(44) Funds dispersed for JRRF
training were only 55.6 percent of the 2005 plan, 53.5 percent for 2006, and only 48.9 percent for 2007.
The need for the "command" element of C2 of any JRRF air element was highlighted, along with the likely need, given the understandable political realities of delaying decisions to commit forces, of air C2 elements being able to "hit the ground running." It was also identified that C2 augmentors require a core cadre framework of personnel around which to form and establish standard operating procedures (SOP) to reference.
The paper supported both these lines, noting that with so many JRRF air assets at R1, there was a prima facie case for holding a C2 element at the same readiness.
To sponsor, provide, co-ordinate, and standardise air C2 training in order to ensure the United Kingdom has sufficient fully trained JFACCs, core and augmentor air battlestaff, and joint component liaison personnel to meet the JRRF air C2 commitment.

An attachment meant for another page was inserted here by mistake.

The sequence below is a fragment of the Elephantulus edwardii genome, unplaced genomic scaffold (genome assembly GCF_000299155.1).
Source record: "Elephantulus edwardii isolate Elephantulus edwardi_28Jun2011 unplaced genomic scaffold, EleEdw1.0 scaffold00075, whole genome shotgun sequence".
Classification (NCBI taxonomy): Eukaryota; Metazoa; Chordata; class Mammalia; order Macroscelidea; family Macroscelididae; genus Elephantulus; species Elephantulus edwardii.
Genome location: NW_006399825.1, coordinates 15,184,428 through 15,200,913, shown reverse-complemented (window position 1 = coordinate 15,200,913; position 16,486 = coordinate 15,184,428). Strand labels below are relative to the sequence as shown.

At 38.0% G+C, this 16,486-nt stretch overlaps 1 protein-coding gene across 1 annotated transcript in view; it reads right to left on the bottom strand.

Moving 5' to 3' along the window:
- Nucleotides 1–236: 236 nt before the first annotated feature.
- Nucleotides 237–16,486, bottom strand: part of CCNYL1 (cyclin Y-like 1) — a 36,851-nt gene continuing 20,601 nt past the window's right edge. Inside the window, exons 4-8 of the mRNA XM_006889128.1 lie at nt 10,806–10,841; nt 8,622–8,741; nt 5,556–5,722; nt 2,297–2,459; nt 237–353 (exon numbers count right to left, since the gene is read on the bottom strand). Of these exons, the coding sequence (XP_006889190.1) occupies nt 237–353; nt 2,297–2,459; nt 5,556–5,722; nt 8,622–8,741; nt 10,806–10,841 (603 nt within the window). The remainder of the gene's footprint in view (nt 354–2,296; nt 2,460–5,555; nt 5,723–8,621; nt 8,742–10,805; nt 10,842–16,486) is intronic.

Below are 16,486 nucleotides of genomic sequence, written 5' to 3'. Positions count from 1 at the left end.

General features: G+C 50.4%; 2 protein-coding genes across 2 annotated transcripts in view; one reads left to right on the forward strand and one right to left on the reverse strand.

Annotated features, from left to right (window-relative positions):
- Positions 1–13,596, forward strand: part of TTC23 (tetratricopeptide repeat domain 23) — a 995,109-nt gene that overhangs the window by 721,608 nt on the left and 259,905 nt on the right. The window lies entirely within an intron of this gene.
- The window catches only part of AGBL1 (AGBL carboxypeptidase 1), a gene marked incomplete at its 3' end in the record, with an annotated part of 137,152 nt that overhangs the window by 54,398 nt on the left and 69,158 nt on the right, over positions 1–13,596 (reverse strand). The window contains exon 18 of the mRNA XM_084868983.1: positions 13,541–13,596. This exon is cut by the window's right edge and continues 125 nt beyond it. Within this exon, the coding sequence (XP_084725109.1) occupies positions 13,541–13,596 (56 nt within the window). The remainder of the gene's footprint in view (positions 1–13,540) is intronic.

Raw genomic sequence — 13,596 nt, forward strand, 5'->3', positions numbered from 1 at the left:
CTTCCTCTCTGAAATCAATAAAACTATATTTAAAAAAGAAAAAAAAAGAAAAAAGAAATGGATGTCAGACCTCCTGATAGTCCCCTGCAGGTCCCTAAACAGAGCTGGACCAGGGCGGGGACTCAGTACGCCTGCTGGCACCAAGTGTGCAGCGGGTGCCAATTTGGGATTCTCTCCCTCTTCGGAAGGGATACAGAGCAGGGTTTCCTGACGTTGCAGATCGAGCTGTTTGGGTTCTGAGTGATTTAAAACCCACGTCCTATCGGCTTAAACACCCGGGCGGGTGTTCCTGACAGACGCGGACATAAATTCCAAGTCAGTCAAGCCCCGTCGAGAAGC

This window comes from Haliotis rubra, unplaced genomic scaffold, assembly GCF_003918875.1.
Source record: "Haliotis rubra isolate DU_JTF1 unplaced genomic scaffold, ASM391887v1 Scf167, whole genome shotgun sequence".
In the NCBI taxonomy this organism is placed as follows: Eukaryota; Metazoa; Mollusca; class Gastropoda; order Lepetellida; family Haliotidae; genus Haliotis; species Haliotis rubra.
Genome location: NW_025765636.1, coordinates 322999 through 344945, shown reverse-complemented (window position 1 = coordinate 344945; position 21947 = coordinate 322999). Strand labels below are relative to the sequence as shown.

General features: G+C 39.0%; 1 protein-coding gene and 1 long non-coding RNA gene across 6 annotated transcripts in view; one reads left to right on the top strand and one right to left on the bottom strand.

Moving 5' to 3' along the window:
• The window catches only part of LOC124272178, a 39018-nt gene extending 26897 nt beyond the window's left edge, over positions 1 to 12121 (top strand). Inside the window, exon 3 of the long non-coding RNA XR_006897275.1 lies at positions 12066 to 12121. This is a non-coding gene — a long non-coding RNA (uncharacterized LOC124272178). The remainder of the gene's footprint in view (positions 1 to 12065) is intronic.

The two parties are expected to sign an agreement in early 2001, with deliveries to the JRRF
beginning in a year's time.
The position of deputy for operational readiness and training arose from the Strategic Defence Review (1998) with the role of preparing JRRF and joint force headquarters (JFHQ) and monitoring readiness and joint training across five components (land, sea, air, special forces, and logistics).
JRRF comprises a pool of combat and support forces from which the United Kingdom will meet all short notice, crisis action planned, military contingencies.
This shift from relying on core formations is where JRRF differs from its predecessors.
The first JRRF echelon could represent a potent force.
JFHQ is commanded by a chief of joint force operations (CJFO), a brigadier from the army or Royal Marines who will normally oversee JRRF operations that fall within the one-star command level.
The JRRF concept is evolving, with phase 1 development having been completed in 1999.